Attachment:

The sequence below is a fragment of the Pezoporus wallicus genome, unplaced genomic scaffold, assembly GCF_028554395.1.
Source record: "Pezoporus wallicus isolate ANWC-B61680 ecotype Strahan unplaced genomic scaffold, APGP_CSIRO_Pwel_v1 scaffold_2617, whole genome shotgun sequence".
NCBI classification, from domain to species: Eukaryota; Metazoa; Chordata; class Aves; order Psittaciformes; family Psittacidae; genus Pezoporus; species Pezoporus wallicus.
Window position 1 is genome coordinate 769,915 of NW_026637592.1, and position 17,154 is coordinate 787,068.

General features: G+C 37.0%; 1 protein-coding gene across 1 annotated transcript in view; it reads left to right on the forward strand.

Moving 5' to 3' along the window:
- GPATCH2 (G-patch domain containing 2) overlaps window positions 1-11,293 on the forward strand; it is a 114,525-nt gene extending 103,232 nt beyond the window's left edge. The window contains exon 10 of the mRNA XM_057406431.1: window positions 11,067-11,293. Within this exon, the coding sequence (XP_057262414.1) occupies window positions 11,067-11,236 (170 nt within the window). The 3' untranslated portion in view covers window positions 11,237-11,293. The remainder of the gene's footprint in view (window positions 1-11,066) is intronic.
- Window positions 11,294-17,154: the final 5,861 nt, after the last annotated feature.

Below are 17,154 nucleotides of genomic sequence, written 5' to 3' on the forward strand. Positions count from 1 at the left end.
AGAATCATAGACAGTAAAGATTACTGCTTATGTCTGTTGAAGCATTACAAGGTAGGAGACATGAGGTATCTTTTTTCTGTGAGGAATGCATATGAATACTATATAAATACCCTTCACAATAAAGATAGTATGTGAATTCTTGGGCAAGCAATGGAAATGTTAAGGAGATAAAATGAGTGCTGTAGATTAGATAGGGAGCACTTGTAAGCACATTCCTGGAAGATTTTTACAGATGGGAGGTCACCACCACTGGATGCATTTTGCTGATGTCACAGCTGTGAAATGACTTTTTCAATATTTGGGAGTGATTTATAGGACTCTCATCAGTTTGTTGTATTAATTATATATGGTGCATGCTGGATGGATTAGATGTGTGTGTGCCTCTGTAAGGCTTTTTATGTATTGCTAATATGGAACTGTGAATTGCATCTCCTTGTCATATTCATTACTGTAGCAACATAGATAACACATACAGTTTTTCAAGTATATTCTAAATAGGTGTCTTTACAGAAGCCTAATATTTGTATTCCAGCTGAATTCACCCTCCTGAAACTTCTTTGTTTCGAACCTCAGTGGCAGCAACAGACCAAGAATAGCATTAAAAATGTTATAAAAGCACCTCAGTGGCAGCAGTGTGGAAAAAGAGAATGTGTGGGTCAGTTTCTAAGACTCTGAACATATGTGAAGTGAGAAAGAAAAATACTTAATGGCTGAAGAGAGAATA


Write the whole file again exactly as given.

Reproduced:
The sequence below is a fragment of the Pezoporus wallicus genome, unplaced genomic scaffold, assembly GCF_028554395.1.
Source record: "Pezoporus wallicus isolate ANWC-B61680 ecotype Strahan unplaced genomic scaffold, APGP_CSIRO_Pwel_v1 scaffold_2617, whole genome shotgun sequence".
NCBI classification, from domain to species: Eukaryota; Metazoa; Chordata; class Aves; order Psittaciformes; family Psittacidae; genus Pezoporus; species Pezoporus wallicus.
Window position 1 is genome coordinate 769,915 of NW_026637592.1, and position 17,154 is coordinate 787,068.

General features: G+C 37.0%; 1 protein-coding gene across 1 annotated transcript in view; it reads left to right on the forward strand.

Moving 5' to 3' along the window:
- GPATCH2 (G-patch domain containing 2) overlaps window positions 1-11,293 on the forward strand; it is a 114,525-nt gene extending 103,232 nt beyond the window's left edge. The window contains exon 10 of the mRNA XM_057406431.1: window positions 11,067-11,293. Within this exon, the coding sequence (XP_057262414.1) occupies window positions 11,067-11,236 (170 nt within the window). The 3' untranslated portion in view covers window positions 11,237-11,293. The remainder of the gene's footprint in view (window positions 1-11,066) is intronic.
- Window positions 11,294-17,154: the final 5,861 nt, after the last annotated feature.

Below are 17,154 nucleotides of genomic sequence, written 5' to 3' on the forward strand. Positions count from 1 at the left end.
AGAATCATAGACAGTAAAGATTACTGCTTATGTCTGTTGAAGCATTACAAGGTAGGAGACATGAGGTATCTTTTTTCTGTGAGGAATGCATATGAATACTATATAAATACCCTTCACAATAAAGATAGTATGTGAATTCTTGGGCAAGCAATGGAAATGTTAAGGAGATAAAATGAGTGCTGTAGATTAGATAGGGAGCACTTGTAAGCACATTCCTGGAAGATTTTTACAGATGGGAGGTCACCACCACTGGATGCATTTTGCTGATGTCACAGCTGTGAAATGACTTTTTCAATATTTGGGAGTGATTTATAGGACTCTCATCAGTTTGTTGTATTAATTATATATGGTGCATGCTGGATGGATTAGATGTGTGTGTGCCTCTGTAAGGCTTTTTATGTATTGCTAATATGGAACTGTGAATTGCATCTCCTTGTCATATTCATTACTGTAGCAACATAGATAACACATACAGTTTTTCAAGTATATTCTAAATAGGTGTCTTTACAGAAGCCTAATATTTGTATTCCAGCTGAATTCACCCTCCTGAAACTTCTTTGTTTCGAACCTCAGTGGCAGCAACAGACCAAGAATAGCATTAAAAATGTTATAAAAGCACCTCAGTGGCAGCAGTGTGGAAAAAGAGAATGTGTGGGTCAGTTTCTAAGACTCTGAACATATGTGAAGTGAGAAAGAAAAATACTTAATGGCTGAAGAGAGAATA